In contrast, Uruguay has made an effort to turn outward and attract immigrants. Prior to the pandemic, President Luis Lacalle Pou aimed to incentivize immigration with relaxed residency laws. An Argentine economy further destabilized by COVID-19 may prompt middle and upper-income Argentines to move across the Río de la Plata in increasing numbers. Other regional flows could follow as the economy continues to slide: authorities estimate the crisis could cause up to 100,000 Paraguayans abroad to return to the country. Paraguay’s relatively low debt-to-GDP ratio has allowed the government to take on increasing levels of debt to prop up public health and social safety nets, but a prolonged crisis will strain countries with even the strongest macroeconomic fundamentals.
Economies of integration extend beyond travel and migration; daily transnational flows of goods, services, and people in the Southern Cone are also affected by COVID-19.
The region’s clearest example is the Triple Frontier of Argentina, Brazil, and Paraguay, where porous borders facilitate everyday life. Buses whisk tourists over the Argentina-Brazil border to both sides of Iguaçu Falls, with passports rarely checked. Forty-thousand vehicles per day cross the international bridge between Foz do Iguaçu, Brazil and Ciudad del Este, Paraguay as people commute to work and school. The bridge is Brazil’s busiest border crossing, and traffic from Brazil into the markets of Ciudad del Este can stretch for hours. Just to the south, construction is underway on a second bridge to relieve congestion.
COVID-19 lockdowns have brought this everyday exchange to a halt, leaving frontier economies like Ciudad del Este caught between a rock and a hard place. Worried that a rapidly-spreading virus in Brazil is bound to cross borders, officials from Paraguay to Argentina and Uruguay are doubling down on border security. Increased militarization of the Triple Frontier border comes as commercial and trade associations in the area call for a controlled opening of international traffic. At a crossroads defined by transnational exchange—Ciudad del Este is the world’s third-largest free-trade zone, with Brazilians generating 95 percent of its commerce—the ramifications of long-term restrictions on mobility are ripe for speculation.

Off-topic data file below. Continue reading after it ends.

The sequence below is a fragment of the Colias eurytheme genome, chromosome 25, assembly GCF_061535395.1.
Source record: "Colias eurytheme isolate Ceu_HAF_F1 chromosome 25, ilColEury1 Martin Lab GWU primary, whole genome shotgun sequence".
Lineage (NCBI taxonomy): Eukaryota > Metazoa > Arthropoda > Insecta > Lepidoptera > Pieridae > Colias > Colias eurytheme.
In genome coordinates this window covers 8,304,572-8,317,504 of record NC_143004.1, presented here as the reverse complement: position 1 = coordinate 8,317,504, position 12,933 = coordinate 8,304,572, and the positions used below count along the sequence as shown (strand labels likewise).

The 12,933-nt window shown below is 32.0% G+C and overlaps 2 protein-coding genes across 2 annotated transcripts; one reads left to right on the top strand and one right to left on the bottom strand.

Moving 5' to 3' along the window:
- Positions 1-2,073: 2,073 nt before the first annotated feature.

Near the Triple Frontier, a more productive international exchange has emerged. Lockdowns have reduced demand for electricity in Brazil and Paraguay, which, combined with drought, has lowered the discharge of water from the binational Itaipu Dam. As a result, the Paraná River is at its lowest level in 49 years, limiting the cargo capacity of vessels that ship Argentine and Paraguayan agricultural exports downriver. In response, Argentine diplomats recently persuaded Brazil to release flow from dams spanning Brazilian tributaries of the Paraná. Whether Argentina and Brazil can mount a similar spirit of cooperation to confront the broader health and economic crisis ahead remains to be seen.
Integration follows isolation
In the Southern Cone, Argentina and Paraguay emerged as early models for enforcing effective quarantine measures, especially in the face of failed responses in the U.S. and Brazil. Restricting travel, migration, and mobility is a critical priority to protect public health. Yet a temporary inward turn should not preclude long-term policy that promotes regional cooperation and integration. Although Argentina’s withdrawal from Mercosur complicates ongoing trade negotiations, policymakers in the region should use this moment as an opportunity to consider other channels for a coordinated approach to the challenges ahead.
After Brazil, Paraguay, and Uruguay reaffirmed their support for Mercosur, Argentina signaled its willingness to engage moving forward, while arguing that a re-examination of the bloc is in order. Amid a deepening crisis and absent leadership from the U.S. and Brazil, governments in the hemisphere must indeed re-examine their place in a changing world. In the Southern Cone, a coordinated regional strategy is central.
Greg Ross is an incoming M.A. student at the Paul H. Nitze School of Advanced International Studies (SAIS). He is a recipient of a Fulbright research grant to Paraguay, former research assistant at Centro para la Apertura y el Desarrollo de América Latina (CADAL), and holds a B.A. from the University of Chicago.